FV: Well, it was very simple. I trained at the Brigham with Franny Moore and Joe Murray, who were pioneers in kidney transplantation and, to some extent, in liver transplantation … But I also wanted to be in an area that was somewhat unconquered and that got me into lung transplantation, which really had not been done with any degree of success. So we started out by trying to figure out why [lung transplantation] hadn’t been successful. Because it was just another organ that involved some vascular surgical techniques [in order] to do the transplant.
MS: You describe very well in the book how you looked to differentiate yourself—and you really took to limb salvage early on. Can you describe how that came about?
FV: It was, of course, when I went to Montefiore, which was, in New York City, really a second-rate, or somewhat second-rate, institution in the Bronx. It was not glamorous, like Cornell, Columbia, Mount Sinai, NYU [New York University]. I wanted to do the normal stuff, aneurysms, carotid, etc., and we didn’t have many of those cases for a variety of reasons. We did have an abundance of poor patients with threatened limbs—with gangrene or ulceration—who were faced with amputation, and the thinking of the day was, well, “If they have such a limb-threatening lesion, they need a below-knee amputation and ‘rapid rehabilitation.’” We found that that didn’t work. So we started with great care and concern, obviously, to challenge the thinking of the day, which was not to do reconstructive vascular surgery for limb salvage. We found that if we were very careful with our techniques, using some of the methods that I’d learned to do—AV [arteriovenous] fistulas, micro and semi-micro anastomoses—that many of these limbs could be saved. We were able to save more than 90% of the patients who presented to us with a threatened limb.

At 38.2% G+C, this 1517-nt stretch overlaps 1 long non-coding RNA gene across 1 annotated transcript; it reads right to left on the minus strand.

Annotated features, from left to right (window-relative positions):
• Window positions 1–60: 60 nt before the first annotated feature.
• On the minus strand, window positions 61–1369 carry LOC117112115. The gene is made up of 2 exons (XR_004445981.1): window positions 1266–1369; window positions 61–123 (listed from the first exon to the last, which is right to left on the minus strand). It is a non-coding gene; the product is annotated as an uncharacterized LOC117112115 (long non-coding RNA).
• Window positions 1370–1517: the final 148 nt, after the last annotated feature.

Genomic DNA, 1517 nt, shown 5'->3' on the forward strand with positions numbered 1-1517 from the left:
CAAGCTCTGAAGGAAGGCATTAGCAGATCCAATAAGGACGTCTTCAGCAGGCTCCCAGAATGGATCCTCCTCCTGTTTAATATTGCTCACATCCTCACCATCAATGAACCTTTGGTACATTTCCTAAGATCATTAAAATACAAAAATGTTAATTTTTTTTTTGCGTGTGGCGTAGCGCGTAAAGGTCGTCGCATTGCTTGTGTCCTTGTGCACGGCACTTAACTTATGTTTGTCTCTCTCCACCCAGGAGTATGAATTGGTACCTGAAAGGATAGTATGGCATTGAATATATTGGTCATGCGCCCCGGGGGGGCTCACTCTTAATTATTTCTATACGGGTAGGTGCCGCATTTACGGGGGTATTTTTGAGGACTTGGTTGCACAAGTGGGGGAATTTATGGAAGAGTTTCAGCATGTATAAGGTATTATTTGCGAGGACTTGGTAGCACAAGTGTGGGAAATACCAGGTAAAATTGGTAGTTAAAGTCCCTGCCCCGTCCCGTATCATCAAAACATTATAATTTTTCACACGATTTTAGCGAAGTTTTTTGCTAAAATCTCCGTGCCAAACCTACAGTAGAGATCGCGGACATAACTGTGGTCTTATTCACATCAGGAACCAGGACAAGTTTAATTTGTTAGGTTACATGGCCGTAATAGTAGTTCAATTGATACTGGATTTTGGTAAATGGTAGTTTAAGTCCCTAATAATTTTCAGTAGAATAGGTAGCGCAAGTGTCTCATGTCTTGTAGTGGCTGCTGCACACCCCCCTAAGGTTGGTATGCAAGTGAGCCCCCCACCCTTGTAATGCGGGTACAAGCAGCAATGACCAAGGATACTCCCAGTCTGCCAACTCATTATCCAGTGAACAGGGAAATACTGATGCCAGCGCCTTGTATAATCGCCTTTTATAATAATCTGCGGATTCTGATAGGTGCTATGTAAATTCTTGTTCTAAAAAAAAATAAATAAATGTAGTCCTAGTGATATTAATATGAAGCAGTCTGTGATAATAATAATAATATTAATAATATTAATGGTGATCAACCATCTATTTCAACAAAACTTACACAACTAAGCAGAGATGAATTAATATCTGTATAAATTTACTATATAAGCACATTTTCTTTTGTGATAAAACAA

MS: You were also one of the early advocates—maybe the first—for EVAR for ruptured aneurysms. Can you tell us a bit more about that?